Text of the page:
Instead of answering questions about the purported “secret provisions” of his immigration agreement with Mexico, President Trump pulled a sheet of paper out of his pocket, waved it around, but refused to show to reporters, Vox reports.
Said Trump: “That’s the agreement that everybody says I don’t have.”
Pressed later to detail the contents of the agreement, Trump again refused to do so, but pounded the piece of paper in his jacket’s chest pocket and said: “I don’t want to say, but you can just figure it out yourself — right here … right here is the story.”
The Washington Post snapped an photo of Trump’s alleged Mexico deal, magnified it and posted as much of the text as they could decipher.
“The House took its strongest step yet in the standoff with President Trump over congressional oversight, voting Tuesday to seek court enforcement of subpoenas for Attorney General William Barr and former White House counsel Donald McGahn,” the Washington Post reports.
“On a party-line vote of 229-to-191, the House passed a resolution that would empower the House Judiciary Committee to go to court against Barr and McGahn over non-compliance with requests for documents and testimony.”
President Trump said that North Korean leader Kim Jong Un has “kept his word” when it comes to nuclear and missile testing, contradicting his own national security adviser, John Bolton, who just hours earlier had accused Pyongyang of failing to follow through on its commitments, CNN reports.
“Canada on Monday joined a growing global movement with a plan to ban single-use plastics blighting the environment,” the New York Times reports.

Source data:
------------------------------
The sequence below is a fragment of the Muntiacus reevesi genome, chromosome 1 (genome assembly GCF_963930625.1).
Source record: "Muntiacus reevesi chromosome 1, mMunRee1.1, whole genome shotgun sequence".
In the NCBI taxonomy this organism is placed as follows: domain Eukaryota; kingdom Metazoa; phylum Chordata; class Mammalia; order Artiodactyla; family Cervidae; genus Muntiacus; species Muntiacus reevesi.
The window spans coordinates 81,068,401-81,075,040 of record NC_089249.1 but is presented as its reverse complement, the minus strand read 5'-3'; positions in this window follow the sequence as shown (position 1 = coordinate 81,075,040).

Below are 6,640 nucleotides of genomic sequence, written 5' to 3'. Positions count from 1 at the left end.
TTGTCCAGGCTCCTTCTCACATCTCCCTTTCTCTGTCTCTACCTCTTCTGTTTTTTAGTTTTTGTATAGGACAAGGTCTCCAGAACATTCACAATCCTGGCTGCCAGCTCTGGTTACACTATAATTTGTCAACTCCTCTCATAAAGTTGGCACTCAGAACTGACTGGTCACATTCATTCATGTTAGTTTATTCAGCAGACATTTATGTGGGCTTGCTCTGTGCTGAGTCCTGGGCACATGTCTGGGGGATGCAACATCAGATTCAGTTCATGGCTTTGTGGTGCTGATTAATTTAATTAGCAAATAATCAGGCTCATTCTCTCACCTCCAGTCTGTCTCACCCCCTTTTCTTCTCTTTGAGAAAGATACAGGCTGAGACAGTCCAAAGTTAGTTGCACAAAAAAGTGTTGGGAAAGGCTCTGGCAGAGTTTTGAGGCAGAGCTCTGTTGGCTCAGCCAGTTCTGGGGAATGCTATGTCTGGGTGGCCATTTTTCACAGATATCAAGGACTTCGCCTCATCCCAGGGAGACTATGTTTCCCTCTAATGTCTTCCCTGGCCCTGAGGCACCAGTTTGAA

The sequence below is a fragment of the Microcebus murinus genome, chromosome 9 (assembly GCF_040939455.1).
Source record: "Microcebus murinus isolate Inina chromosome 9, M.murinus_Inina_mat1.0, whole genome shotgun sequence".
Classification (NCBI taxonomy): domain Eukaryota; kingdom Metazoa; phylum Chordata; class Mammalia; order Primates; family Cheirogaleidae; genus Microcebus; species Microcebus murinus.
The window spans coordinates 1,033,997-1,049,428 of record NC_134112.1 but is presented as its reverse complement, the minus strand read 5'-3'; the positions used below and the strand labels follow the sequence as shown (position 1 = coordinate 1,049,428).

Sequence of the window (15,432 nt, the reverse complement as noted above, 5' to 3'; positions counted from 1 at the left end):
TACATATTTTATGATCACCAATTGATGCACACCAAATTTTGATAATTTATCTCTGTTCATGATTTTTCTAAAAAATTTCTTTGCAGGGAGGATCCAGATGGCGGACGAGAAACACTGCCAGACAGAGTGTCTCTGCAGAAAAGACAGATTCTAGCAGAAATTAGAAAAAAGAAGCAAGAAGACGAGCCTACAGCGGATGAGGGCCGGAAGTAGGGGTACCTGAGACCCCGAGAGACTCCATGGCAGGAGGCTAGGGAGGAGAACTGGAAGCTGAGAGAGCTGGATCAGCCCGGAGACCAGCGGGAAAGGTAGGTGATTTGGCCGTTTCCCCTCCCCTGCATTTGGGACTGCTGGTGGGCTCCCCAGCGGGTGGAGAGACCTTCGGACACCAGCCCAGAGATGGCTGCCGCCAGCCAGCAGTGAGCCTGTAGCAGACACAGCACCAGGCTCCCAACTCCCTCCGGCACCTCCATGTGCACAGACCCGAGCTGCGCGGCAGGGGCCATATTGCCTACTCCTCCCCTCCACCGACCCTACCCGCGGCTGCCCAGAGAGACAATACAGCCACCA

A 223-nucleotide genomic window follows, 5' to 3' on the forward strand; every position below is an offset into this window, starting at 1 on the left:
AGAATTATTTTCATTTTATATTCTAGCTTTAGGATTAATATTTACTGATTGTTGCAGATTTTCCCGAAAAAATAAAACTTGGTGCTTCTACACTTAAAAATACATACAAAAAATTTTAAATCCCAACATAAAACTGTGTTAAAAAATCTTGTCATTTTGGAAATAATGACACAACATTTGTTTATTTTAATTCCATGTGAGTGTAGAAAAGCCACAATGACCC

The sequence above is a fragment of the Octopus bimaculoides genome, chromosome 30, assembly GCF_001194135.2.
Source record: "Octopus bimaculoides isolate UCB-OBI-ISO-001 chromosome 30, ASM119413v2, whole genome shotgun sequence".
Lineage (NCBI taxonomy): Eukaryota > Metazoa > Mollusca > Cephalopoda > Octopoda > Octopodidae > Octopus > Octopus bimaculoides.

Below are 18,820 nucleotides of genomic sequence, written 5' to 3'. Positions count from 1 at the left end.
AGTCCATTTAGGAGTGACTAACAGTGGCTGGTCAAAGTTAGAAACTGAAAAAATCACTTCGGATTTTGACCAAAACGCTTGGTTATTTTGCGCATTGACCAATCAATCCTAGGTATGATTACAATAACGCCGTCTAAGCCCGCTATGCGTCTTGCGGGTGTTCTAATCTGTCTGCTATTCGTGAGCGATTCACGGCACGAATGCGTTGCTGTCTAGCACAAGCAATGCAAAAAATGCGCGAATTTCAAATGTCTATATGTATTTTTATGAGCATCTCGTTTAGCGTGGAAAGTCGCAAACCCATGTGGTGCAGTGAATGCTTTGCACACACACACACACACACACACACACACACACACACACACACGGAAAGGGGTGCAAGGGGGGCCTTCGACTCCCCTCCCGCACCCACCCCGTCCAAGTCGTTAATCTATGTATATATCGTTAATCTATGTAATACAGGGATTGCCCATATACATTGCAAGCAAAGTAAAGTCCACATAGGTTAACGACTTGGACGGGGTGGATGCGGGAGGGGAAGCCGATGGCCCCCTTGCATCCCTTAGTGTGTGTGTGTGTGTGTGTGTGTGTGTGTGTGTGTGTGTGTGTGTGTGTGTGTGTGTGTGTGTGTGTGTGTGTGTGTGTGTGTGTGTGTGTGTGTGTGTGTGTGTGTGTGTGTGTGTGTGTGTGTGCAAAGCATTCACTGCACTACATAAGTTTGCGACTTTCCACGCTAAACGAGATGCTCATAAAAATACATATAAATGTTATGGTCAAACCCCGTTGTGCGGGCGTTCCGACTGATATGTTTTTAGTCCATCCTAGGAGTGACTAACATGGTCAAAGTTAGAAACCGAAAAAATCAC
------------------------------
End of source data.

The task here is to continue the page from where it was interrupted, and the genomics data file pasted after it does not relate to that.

“Prime Minister Justin Trudeau said he wanted his children to be able to play on the beach or swim in a lake without having their memories interrupted by dead birds or fish killed by pollution.”
Wall Street Journal: “Heading into 2020, polling suggests that the president’s support among Iowa Republicans has held firm, despite his aggressive tariff moves that have disrupted business for farmers and drawn bipartisan criticism from elected officials.”
“But his standing overall in the state is more mixed—a recent Morning Consult poll showed Mr. Trump with a 42% approval rating and 54% disapproval among Iowans. The president’s trip underscores that he plans to leave nothing to chance in a state he captured by nearly 10 percentage points in 2016 over Democrat Hillary Clinton but that Barack Obama won in 2008 and 2012.”
Speaker Nancy Pelosi told CNN that the numbers in the Democratic caucus “are not even close” to move forward with impeaching President Trump, and that victories in court and concessions from the Justice Department on the Mueller report should be satisfying to Democrats.
Jamelle Bouie: ““I think there’s a deeper divide, between a politics that sees the grass roots as an asset to use and cultivate versus one that treats it as a complication to manage. It’s a ‘leader knows best’ approach that may squander the Democratic Party’s advantage of enthusiasm and drive against a corrupt and unpopular president.”
“Then again, Pelosi and Schumer are shrewd politicians with decades of experience. Perhaps their resistance to grass-roots Democrats, and to impeachment in particular, will pay dividends. But we should consider the reverse as well: that a Democratic Party that plays with excessive caution — and keeps its base at a distance — is one that might demobilize its voters and produce the same conditions that helped Trump win in the first place.”